Squamish ReBuild Society’s SOS call has been answered, and now the focus will shift to building upon its foundation.
In November 2022, Inis LeBlanc, founder and board member at Squamish ReBuild, asked the community for help as several issues were affecting the organization’s ability to stay afloat. Just a couple of months later, her ask has been answered.
“I’m very humbled that all these people believe in what we’ve created and want to keep it going and that it’s important,” she said.
One of the people who answered that call is Graham Blake, who is now the incoming chair of the board of directors for the organization. Blake said part of the reason he answered LeBlanc’s call was her willingness to ask for help in a time of need.
“It just really resonated to see something that … would have to have had so much effort and thought put into it over such a long period, then for Inis to have the humility and pragmatism to actually say, ‘Hey, I need help,’” he said.
Blake, who also owns and operates a construction company based in Vancouver, added that he was also drawn to the mission and intent of the non-profit and how it is relevant today.
“It just struck me that there was just an authenticity and just such an opportunity from that to have a foundation,” he said.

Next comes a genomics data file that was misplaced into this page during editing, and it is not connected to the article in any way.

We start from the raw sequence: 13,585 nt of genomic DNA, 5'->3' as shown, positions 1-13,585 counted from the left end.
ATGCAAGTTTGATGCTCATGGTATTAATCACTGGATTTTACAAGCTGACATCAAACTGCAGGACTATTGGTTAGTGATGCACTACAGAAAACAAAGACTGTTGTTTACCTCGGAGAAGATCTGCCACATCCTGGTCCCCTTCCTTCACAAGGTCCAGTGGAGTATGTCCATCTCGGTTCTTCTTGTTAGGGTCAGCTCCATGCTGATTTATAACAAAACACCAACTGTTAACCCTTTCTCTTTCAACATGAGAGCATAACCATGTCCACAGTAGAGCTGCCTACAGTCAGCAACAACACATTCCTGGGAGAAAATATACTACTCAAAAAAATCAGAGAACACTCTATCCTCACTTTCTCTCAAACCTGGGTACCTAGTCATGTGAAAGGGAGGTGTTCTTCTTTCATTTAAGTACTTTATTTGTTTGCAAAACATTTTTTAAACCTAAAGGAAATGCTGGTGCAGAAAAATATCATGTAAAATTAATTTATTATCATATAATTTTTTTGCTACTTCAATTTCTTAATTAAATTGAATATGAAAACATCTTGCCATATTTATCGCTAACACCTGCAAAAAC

Part of the overarching mission of Squamish ReBuild, said LeBlanc, is to change how people view waste. They do this by helping people recirculate and reuse construction supplies.
And, the organization has been successful with that vision over its 11-year tenure, as it has helped divert over 1,000,000 pounds worth of material from the landfill.
“But that’s one way,” LeBlanc said. “There’s so many other ways that we can do that to change the way people think about waste.”
Regarding what’s next for the Squamish ReBuild, LeBlanc and Blake said the following year would be one of reinvigoration and transformation.
“There’s an input of new energy,” said LeBlanc. “We’ve got the foundation. We’ve got a lot of things that are working, some things aren’t, and we just need some new energy.”
“We’re an organization that will be in transformation for this year,” said Blake.
Yet, Blake explained that this would take time and that it wouldn’t be an “instant makeover.”
Nonetheless, there has been newfound interest and ideas, and it will be part of Blake’s new role to organize that going forward. Regardless, Blake seemed confident that Squamish ReBuild would continue to have a bright future.
“We’re going to bring that all together, and we’re going to set up another 10 years,” he said.
To learn more about Squamish ReBuild, go to SquamishReBuild.ca.